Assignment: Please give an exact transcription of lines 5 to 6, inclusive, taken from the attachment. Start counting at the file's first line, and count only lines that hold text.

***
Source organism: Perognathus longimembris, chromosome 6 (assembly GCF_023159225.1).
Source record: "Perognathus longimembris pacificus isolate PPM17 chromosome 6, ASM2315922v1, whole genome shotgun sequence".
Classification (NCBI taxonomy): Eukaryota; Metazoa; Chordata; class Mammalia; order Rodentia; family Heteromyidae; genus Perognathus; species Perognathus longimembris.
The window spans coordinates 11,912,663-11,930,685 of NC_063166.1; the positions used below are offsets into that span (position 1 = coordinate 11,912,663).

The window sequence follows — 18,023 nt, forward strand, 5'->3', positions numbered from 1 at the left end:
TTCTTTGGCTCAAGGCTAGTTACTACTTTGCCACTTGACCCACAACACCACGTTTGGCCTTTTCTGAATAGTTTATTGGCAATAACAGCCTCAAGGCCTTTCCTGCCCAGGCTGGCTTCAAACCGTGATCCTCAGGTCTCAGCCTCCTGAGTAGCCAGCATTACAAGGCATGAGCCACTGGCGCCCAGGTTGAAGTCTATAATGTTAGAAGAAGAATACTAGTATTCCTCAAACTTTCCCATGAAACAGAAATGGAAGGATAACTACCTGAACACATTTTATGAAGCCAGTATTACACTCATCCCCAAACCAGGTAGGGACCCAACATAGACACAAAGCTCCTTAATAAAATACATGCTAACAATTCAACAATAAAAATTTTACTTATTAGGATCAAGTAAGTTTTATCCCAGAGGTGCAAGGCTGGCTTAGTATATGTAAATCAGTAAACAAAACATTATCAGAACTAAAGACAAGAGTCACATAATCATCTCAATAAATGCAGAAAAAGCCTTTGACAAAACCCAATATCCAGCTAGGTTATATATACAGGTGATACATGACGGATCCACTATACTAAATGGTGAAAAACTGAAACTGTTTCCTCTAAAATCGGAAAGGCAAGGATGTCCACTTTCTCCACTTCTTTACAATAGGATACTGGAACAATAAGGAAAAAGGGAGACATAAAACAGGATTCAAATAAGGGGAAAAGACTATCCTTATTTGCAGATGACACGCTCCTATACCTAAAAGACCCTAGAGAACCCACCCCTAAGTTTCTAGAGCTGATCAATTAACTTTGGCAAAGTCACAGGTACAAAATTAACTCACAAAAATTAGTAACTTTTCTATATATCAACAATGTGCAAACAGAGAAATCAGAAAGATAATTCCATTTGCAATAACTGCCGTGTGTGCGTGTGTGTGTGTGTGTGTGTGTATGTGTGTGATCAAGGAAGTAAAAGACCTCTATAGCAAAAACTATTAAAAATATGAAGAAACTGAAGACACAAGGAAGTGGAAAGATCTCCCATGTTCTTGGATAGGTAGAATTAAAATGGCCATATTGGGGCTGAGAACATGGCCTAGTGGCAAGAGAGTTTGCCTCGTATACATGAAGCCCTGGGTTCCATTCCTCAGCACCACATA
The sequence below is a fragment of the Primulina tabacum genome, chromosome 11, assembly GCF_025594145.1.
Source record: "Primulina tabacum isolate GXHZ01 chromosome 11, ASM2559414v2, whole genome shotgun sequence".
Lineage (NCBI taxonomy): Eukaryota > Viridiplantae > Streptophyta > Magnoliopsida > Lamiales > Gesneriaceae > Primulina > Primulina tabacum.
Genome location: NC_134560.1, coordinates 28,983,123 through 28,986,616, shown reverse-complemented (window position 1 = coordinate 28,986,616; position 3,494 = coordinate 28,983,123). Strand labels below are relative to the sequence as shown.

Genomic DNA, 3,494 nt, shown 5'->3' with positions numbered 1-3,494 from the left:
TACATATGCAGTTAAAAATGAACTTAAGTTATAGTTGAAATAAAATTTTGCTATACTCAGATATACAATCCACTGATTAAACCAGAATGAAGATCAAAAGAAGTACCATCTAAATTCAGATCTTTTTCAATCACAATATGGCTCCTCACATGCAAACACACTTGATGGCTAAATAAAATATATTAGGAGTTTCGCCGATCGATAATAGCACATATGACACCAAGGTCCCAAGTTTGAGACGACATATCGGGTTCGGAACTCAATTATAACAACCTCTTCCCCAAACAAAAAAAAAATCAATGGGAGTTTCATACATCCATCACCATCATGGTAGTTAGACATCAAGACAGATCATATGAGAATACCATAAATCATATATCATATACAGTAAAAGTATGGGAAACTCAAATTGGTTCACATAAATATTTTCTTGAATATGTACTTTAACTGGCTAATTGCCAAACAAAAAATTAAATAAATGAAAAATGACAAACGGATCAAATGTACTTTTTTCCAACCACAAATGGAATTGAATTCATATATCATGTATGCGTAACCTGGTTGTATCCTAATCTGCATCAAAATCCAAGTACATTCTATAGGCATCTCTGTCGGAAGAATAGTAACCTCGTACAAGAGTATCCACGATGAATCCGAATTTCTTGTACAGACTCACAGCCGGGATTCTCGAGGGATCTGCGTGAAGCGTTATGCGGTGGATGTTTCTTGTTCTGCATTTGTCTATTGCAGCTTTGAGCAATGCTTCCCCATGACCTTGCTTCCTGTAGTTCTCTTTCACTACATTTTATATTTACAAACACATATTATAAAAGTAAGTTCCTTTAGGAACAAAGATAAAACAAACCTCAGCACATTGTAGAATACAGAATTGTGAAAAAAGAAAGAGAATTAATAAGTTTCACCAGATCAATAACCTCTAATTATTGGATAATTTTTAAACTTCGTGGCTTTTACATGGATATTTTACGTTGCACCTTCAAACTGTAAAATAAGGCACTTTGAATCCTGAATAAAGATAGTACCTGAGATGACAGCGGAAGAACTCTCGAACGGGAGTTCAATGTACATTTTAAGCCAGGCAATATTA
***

The window sequence follows — 18,023 nt, forward strand, 5'->3', positions numbered from 1 at the left end:
TTCTTTGGCTCAAGGCTAGTTACTACTTTGCCACTTGACCCACAACACCACGTTTGGCCTTTTCTGAATAGTTTATTGGCAATAACAGCCTCAAGGCCTTTCCTGCCCAGGCTGGCTTCAAACCGTGATCCTCAGGTCTCAGCCTCCTGAGTAGCCAGCATTACAAGGCATGAGCCACTGGCGCCCAGGTTGAAGTCTATAATGTTAGAAGAAGAATACTAGTATTCCTCAAACTTTCCCATGAAACAGAAATGGAAGGATAACTACCTGAACACATTTTATGAAGCCAGTATTACACTCATCCCCAAACCAGGTAGGGACCCAACATAGACACAAAGCTCCTTAATAAAATACATGCTAACAATTCAACAATAAAAATTTTACTTATTAGGATCAAGTAAGTTTTATCCCAGAGGTGCAAGGCTGGCTTAGTATATGTAAATCAGTAAACAAAACATTATCAGAACTAAAGACAAGAGTCACATAATCATCTCAATAAATGCAGAAAAAGCCTTTGACAAAACCCAATATCCAGCTAGGTTATATATACAGGTGATACATGACGGATCCACTATACTAAATGGTGAAAAACTGAAACTGTTTCCTCTAAAATCGGAAAGGCAAGGATGTCCACTTTCTCCACTTCTTTACAATAGGATACTGGAACAATAAGGAAAAAGGGAGACATAAAACAGGATTCAAATAAGGGGAAAAGACTATCCTTATTTGCAGATGACACGCTCCTATACCTAAAAGACCCTAGAGAACCCACCCCTAAGTTTCTAGAGCTGATCAATTAACTTTGGCAAAGTCACAGGTACAAAATTAACTCACAAAAATTAGTAACTTTTCTATATATCAACAATGTGCAAACAGAGAAATCAGAAAGATAATTCCATTTGCAATAACTGCCGTGTGTGCGTGTGTGTGTGTGTGTGTGTGTATGTGTGTGATCAAGGAAGTAAAAGACCTCTATAGCAAAAACTATTAAAAATATGAAGAAACTGAAGACACAAGGAAGTGGAAAGATCTCCCATGTTCTTGGATAGGTAGAATTAAAATGGCCATATTGGGGCTGAGAACATGGCCTAGTGGCAAGAGAGTTTGCCTCGTATACATGAAGCCCTGGGTTCCATTCCTCAGCACCACATA